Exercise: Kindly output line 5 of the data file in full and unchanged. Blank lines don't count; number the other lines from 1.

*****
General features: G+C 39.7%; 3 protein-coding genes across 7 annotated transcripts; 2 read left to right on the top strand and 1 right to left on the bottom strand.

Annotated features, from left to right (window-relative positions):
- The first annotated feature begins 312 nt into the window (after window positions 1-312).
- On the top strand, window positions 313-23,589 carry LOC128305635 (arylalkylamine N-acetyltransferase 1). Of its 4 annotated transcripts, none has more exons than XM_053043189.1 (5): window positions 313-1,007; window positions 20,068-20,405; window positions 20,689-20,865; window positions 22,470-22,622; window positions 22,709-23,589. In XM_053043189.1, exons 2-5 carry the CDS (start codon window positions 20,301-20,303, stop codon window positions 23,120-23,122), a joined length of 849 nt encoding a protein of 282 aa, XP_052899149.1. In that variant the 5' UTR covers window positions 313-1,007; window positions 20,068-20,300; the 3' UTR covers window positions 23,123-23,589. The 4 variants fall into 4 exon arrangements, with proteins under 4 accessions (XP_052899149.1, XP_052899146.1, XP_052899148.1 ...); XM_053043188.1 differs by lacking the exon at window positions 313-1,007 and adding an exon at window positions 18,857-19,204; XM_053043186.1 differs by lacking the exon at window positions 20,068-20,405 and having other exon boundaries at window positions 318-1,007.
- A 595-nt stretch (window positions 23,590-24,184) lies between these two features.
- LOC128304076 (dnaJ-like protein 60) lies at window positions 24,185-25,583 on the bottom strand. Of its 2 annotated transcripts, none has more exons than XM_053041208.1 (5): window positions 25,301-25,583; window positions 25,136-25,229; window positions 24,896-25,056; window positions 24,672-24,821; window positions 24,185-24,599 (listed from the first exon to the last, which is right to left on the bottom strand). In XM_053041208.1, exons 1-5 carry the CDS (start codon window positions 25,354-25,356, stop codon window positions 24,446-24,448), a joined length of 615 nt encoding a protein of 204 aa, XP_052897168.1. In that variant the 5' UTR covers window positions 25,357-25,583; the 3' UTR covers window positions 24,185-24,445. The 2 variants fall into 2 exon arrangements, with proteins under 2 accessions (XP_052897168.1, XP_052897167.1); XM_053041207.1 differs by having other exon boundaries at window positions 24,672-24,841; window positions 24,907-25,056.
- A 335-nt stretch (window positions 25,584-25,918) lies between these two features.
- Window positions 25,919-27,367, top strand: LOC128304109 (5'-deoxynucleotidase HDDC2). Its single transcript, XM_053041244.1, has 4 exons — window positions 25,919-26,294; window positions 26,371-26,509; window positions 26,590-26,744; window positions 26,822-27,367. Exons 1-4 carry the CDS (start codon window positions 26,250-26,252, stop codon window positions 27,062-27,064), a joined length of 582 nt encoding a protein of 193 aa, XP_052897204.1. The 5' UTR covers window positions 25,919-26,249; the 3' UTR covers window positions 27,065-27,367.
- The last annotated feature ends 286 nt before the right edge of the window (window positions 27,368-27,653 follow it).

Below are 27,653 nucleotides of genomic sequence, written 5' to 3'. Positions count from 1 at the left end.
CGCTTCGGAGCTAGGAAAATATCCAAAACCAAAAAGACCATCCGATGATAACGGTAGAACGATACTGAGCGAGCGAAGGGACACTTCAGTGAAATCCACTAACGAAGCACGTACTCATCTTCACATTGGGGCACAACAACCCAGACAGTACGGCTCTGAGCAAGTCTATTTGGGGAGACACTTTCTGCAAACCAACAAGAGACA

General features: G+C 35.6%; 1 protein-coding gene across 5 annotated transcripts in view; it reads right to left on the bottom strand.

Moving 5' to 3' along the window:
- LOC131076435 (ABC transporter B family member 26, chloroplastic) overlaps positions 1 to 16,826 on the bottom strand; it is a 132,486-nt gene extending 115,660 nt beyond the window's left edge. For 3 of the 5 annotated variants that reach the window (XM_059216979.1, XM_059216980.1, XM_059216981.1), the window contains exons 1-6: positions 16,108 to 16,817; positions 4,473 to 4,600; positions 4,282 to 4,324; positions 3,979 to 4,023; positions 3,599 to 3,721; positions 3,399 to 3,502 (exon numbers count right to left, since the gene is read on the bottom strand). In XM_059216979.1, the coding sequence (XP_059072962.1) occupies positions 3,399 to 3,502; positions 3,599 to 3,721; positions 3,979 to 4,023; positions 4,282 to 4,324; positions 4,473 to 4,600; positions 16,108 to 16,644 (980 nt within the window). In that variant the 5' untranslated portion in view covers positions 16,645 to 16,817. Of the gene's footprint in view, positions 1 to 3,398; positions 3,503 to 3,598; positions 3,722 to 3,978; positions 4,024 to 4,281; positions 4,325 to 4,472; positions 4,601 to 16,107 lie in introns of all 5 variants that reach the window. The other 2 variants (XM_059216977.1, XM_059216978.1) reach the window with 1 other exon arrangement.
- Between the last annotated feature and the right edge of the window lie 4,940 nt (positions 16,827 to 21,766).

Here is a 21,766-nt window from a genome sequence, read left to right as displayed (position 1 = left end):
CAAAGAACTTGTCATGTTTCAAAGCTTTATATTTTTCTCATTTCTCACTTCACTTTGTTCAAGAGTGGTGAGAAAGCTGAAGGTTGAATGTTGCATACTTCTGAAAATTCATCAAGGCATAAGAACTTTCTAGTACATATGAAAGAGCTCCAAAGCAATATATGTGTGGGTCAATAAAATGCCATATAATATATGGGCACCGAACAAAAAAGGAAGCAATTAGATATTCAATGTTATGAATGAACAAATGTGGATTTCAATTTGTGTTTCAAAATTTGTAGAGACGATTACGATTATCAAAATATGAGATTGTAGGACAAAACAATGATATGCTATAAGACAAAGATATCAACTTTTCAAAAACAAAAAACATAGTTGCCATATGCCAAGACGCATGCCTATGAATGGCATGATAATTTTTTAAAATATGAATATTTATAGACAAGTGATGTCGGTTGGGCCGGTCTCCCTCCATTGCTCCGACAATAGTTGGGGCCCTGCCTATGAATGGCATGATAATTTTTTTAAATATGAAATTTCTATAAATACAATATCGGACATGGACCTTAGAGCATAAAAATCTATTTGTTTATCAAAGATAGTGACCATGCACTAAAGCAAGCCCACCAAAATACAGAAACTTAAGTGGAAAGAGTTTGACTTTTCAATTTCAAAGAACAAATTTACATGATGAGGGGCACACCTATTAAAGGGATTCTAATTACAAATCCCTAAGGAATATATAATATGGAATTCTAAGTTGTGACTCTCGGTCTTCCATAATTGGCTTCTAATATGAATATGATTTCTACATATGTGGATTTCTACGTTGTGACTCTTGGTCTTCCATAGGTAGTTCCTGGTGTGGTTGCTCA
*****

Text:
- A 595-nt stretch (window positions 23,590-24,184) lies between these two features.